In Parliament

Matter of Public Importance - Renewable Energy

RENEWABLE ENERGY.

Wednesday, 20 March 2019.

Mr NEWBURY (Brighton) (15:43):

I am particularly pleased to rise on this issue.

At the outset I want to put my view on record. Traditional energy resources are limited. Our climate is changing. Renewable resources on the other hand are sustainable, support a balanced environment and can be naturally replenished. Renewable energy is the future. We as legislators need to lead and support the transformation of our energy market to renewables.

Those comments are not simply motherhood statements. The Australian Energy Market Operator has also projected that Victoria’s energy industry will shift towards renewables. AEMO has projected fundamental change in our energy generation over the next 20 years. Its report Integrated System Plan, released mid last year, predicts that roughly two-thirds of power generation will come from wind and solar, and I quote:

Record levels of newly committed renewable generation development … is already on a path to wide-scale, fundamental transformation.

As a new legislator in this place, that gives me comfort because I know that positive change is well underway and that transformation will happen in my lifetime.

What concerns me is that Victoria is unprepared for that wide scale transformation. On a state-by-state comparison Victoria is notably behind. All states have aggressive plans for renewable transformation. However, this government is yet to develop the strategic planning pieces that will support wide scale transformation. We need to do more than set aspirational targets.

We need only look over our border into New South Wales to see how that government has supported change in a concrete way. In November 2018 that government released its particularly strong road map through its Transmission Infrastructure Strategy. The Victorian government has yet to show similar leadership.

We have already been handicapped by this lack of strategic planning. Industry is becoming increasingly concerned that this government needs to do more than set targets. In fact industry is now concerned that without a plan the government’s target will become unachievable. Industry is also concerned that the government has not got a grip on the regulatory reform needed to make this plan happen, especially when Labor’s default position is not smart regulation; it is over-regulation. Twenty years ago Victoria was a national leader on energy. Twenty years ago we were a net exporter of energy. Labor has been in government for most of the last 20 years. We are now a state of blackouts and a state that is forced to import energy.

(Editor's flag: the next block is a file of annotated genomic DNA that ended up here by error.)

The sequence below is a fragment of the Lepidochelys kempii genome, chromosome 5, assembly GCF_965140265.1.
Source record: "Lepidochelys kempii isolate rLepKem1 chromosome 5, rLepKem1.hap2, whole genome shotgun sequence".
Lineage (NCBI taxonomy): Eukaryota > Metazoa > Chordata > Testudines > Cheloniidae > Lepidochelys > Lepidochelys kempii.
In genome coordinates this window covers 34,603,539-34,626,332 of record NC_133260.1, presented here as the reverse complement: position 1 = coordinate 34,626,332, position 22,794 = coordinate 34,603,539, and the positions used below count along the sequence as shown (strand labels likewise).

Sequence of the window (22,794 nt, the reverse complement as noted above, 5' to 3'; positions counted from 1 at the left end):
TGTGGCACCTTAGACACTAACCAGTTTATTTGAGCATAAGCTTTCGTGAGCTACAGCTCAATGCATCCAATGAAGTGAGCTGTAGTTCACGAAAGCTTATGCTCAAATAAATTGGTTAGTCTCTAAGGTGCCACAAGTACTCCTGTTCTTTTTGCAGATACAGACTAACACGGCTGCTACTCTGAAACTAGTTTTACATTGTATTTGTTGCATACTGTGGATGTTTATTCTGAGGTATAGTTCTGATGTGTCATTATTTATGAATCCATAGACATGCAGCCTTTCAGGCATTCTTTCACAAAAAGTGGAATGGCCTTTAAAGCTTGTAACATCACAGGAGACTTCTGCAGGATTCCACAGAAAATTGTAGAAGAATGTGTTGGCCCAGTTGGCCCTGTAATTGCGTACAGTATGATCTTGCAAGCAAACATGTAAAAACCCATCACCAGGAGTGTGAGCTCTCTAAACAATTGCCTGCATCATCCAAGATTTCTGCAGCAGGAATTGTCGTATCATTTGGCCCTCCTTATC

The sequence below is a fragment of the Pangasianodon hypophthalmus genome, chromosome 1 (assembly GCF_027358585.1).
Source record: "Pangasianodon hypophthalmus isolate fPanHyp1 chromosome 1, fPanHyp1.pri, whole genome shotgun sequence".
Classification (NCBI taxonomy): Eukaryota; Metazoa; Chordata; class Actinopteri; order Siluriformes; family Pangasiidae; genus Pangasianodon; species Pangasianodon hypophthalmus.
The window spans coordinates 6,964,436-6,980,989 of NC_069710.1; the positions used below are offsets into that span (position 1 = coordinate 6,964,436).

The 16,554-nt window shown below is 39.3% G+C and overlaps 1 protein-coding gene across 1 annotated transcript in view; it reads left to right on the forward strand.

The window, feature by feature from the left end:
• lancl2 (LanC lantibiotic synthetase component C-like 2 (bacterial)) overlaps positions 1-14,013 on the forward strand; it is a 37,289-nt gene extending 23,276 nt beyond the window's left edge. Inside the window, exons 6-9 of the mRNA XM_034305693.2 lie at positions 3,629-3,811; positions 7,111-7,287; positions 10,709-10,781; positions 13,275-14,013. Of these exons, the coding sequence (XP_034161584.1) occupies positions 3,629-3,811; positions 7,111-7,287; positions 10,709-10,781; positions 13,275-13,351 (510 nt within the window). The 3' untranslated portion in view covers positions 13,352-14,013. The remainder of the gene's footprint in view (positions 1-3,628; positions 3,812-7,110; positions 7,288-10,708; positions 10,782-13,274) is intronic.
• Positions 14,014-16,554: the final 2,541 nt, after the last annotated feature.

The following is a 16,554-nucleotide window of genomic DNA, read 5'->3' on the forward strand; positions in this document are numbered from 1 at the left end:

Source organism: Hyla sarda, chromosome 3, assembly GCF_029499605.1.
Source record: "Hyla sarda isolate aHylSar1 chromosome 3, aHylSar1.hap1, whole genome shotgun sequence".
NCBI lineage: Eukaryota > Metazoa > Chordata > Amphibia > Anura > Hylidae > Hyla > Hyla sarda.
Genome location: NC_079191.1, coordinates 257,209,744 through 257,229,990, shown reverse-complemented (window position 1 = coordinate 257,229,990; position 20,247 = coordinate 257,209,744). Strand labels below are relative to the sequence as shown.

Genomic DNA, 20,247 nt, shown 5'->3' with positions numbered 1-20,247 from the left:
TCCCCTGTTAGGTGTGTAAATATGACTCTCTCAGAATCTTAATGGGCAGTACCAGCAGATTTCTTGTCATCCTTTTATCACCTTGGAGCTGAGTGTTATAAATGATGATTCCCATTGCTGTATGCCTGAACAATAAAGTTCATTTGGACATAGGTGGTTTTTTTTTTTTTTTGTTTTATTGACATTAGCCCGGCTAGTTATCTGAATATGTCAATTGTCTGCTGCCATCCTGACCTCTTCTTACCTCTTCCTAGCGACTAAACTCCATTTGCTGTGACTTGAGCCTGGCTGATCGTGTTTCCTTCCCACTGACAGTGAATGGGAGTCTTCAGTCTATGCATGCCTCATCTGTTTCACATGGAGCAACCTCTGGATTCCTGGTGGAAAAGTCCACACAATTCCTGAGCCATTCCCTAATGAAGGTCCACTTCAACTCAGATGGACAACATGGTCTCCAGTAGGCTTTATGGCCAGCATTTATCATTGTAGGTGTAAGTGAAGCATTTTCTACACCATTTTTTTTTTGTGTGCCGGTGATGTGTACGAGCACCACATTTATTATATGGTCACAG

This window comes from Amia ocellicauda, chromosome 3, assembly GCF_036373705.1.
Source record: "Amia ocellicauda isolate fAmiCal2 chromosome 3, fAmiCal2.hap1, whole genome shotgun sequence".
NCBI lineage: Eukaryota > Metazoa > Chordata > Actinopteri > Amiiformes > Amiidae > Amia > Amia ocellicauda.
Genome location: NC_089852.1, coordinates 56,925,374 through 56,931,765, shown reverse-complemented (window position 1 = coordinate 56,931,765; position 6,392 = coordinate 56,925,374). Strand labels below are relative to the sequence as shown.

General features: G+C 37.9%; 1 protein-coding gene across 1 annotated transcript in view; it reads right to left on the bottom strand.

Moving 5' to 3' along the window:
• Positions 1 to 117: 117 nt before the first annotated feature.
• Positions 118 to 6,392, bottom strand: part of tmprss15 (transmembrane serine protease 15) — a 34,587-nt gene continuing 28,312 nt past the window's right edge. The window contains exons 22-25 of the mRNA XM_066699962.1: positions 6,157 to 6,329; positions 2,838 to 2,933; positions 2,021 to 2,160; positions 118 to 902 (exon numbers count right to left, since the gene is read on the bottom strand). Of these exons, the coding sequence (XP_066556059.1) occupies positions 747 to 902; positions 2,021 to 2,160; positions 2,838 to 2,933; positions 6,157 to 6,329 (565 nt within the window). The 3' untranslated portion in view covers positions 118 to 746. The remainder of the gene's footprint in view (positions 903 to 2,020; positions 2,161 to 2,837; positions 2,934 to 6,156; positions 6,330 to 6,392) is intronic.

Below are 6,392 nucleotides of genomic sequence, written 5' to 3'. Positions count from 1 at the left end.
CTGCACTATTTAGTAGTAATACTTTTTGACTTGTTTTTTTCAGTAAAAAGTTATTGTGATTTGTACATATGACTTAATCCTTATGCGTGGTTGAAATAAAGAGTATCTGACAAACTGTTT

In late January hundreds of thousands of Victorians suffered blackouts, and it was not the first time that we have seen them. Many Victorians were affected, including residents in my own electorate in Brighton, Brighton East, Elwood and Hampton. I recall a constituent of mine phoning me in tears because he was so concerned about his 74 and 76-year-old parents. I also remember the effect of blackouts on my local small businesses. When a small business is forced to close its doors early it hurts them. It really hurts them. Those Victorians affected by blackouts were left angry by the misleading statements of our government. In fact only a day before this year’s blackouts Minister D’Ambrosio guaranteed Victorians that she was absolutely confident there would be no blackouts.

Those broken promises left Victorians incensed, and it was disappointing to see our Premier overtly and trickily mislead Victorians as to the cause of the problem. Instead of showing leadership and setting out a pathway for change, the Premier diverted the issue and blamed a former Premier. The Premier’s intervention was political and cheap. What the blackouts have shown is that we are not properly prepared for the transformation of our energy market. With all due respect to the member for Mill Park, you can see that in the drafting of the matter of public importance.

What industry has consistently said to me is that cultivating a renewable energy industry will not happen overnight, and it will not happen by itself. Effectively we are heading down a path of fundamentally changing our energy market model from a model with a small number of energy generators to one with tens of thousands of generators. It is exciting, but there is growing concern from industry that it will take more than a target to achieve that change. One of their chief concerns is the issue of transmission and connectability. Our model has not been designed to plug in numerous thousands of new energy generators, nor do our current regulations support such a transformation.